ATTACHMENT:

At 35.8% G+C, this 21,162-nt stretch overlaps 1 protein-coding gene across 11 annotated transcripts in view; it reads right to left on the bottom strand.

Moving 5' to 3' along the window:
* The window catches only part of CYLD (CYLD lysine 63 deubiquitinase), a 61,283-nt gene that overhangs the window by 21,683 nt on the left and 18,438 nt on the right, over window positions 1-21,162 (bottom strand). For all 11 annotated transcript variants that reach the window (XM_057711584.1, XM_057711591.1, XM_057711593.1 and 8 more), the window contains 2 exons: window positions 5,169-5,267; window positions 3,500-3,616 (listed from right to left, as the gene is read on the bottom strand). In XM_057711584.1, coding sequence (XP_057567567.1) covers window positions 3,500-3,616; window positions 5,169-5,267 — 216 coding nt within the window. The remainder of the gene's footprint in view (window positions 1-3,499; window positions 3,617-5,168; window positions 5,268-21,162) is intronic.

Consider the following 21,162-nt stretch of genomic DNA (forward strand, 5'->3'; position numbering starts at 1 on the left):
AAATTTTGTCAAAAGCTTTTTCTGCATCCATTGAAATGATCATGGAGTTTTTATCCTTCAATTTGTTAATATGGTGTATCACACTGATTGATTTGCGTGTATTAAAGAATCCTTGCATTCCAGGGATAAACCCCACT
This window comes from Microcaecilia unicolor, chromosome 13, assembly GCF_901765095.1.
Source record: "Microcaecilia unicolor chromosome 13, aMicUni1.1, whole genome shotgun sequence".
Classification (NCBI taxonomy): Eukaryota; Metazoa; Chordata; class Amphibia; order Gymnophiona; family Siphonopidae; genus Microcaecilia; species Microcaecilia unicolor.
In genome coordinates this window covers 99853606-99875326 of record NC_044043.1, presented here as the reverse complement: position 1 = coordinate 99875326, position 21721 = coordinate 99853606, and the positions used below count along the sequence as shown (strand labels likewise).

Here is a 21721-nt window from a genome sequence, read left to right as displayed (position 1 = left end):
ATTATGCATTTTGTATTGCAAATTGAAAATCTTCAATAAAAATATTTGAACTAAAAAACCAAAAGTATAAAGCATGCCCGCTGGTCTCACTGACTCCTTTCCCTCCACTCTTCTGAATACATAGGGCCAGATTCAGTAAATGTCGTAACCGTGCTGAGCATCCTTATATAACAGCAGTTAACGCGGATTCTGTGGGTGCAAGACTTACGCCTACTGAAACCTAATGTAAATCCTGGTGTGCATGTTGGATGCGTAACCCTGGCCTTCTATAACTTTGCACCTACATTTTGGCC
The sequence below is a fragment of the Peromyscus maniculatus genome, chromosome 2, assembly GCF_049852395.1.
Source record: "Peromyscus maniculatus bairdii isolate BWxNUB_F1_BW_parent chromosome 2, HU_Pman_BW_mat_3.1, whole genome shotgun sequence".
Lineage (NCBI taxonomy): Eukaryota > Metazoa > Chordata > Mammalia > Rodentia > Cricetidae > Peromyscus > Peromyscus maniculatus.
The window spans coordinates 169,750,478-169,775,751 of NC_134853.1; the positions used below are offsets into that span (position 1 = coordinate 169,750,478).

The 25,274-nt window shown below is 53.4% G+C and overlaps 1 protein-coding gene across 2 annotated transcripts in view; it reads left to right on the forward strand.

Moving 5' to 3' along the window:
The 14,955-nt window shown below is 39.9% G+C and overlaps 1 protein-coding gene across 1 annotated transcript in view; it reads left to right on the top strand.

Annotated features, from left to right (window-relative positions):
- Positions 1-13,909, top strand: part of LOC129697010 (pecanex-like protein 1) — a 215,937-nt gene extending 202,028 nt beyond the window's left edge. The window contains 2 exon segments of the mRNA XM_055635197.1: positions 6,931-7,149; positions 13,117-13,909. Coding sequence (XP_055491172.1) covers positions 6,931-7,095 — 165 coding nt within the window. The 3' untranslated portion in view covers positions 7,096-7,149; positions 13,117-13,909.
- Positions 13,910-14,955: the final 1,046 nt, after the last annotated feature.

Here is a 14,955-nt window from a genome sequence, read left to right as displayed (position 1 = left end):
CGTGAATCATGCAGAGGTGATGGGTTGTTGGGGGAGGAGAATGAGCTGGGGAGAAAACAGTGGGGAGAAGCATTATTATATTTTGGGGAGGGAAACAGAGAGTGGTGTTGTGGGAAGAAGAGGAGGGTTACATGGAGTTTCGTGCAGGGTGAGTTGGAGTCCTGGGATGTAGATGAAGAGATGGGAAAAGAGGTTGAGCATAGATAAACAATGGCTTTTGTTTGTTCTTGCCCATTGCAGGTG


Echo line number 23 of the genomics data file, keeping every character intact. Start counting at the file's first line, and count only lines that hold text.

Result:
CGTGAATCATGCAGAGGTGATGGGTTGTTGGGGGAGGAGAATGAGCTGGGGAGAAAACAGTGGGGAGAAGCATTATTATATTTTGGGGAGGGAAACAGAGAGTGGTGTTGTGGGAAGAAGAGGAGGGTTACATGGAGTTTCGTGCAGGGTGAGTTGGAGTCCTGGGATGTAGATGAAGAGATGGGAAAAGAGGTTGAGCATAGATAAACAATGGCTTTTGTTTGTTCTTGCCCATTGCAGGTG